Lets first define the props we’d like to remove in its own interface:

// interface for props we will dropinterface APIMetaProps {
_id: number;
created: number;
last_updated: number;
}

Now, what we need to do is define a generic type that will take a type, T, and exclude the _id, created and last_updated prop types from it. The resulting type will be called DropAPIMeta.

This is what the implementation looks like, introducing some advanced Typescript syntax that we will break down next:

// a generic type that drops unwanted metadata prop typestype DropAPIMeta<T> = Pick<T, Exclude<keyof T, keyof APIMetaProps>>

DropAPIMeta takes a type T and removes any of the properties that exist in APIMetaProps from it, thus resulting in a final type we can now use as the return type of our dropProps() function.

But wait — we have just introduced additional generics, Pick and Exclude type helpers, and two keyof operators, all in one line of code. Let’s examine what exactly is happening.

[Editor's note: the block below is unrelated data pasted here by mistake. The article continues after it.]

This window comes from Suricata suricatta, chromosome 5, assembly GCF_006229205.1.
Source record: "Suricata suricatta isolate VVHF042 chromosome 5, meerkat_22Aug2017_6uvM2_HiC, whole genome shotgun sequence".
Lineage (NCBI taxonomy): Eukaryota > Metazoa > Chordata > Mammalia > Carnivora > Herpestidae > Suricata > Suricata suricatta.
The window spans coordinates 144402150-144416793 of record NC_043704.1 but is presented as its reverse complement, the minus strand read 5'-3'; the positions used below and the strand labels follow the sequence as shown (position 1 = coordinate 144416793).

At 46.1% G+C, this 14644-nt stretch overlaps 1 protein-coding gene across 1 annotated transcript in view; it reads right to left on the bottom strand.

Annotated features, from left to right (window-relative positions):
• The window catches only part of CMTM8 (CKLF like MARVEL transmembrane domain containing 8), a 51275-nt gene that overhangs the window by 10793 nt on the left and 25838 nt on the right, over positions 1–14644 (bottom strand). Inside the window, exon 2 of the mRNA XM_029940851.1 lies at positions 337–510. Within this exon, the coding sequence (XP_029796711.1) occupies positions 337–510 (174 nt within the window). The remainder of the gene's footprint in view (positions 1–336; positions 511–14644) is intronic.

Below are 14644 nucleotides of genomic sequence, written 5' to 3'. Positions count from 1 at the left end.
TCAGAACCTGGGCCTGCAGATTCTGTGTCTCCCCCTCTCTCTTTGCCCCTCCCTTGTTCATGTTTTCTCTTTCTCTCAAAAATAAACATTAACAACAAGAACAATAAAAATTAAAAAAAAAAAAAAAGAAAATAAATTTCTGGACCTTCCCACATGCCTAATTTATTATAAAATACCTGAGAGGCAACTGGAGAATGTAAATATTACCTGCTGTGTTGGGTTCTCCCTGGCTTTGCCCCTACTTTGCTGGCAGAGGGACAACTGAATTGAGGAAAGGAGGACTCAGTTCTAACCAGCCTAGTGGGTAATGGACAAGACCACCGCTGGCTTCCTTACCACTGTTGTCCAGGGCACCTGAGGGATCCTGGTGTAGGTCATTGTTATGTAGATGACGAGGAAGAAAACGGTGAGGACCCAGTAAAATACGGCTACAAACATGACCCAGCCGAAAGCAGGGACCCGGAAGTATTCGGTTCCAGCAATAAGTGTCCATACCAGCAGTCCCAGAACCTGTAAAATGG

Working from the most embedded expression and moving up, let’s start with the Exclude type helper.

  • Exclude, as the name implies, allows us to remove certain types from another type. In the above example, we are removing keyof APIMetaProps from keyof T. Exclude takes two arguments — the type properties we wish to exclude properties from, and a union of the properties we wish to remove. The following example demonstrates a basic usage of Exclude, explicitly removing _id and created properties from a User type:
type User = {
_id: number;
created: number;
name: string;
};
type UserNoMeta = Exclude<User, '_id' | 'created'>
  • Pick does the opposite of Exclude — it picks (or takes) type properties that we explicitly define. The following will achieve the same type as our Exclude expression did above:
type UserNoMeta = Pick<User, 'name'>

Indeed, this is not very useful in scenarios where we do not know what types our props consist of, and therefore have no idea what to Pick— this is true in our case, as we have a generic type T to filter the unwanted props.

  • We can substitute our explicitly defined props with keyof <type>, which we have done in our final prop expression:
type DropAPIMeta<T> = Pick<T, Exclude<keyof T, keyof APIMetaProps>>;

The result of Exclude is then assigned as our second Pick argument, resulting in only the types of T we are intersted in.

Concretely, DropAPIMeta can take any type via the generic type T, and apply our Exclude and Pick type helpers, to pick the resulting types of the exclusion of APIMetaProps from type T.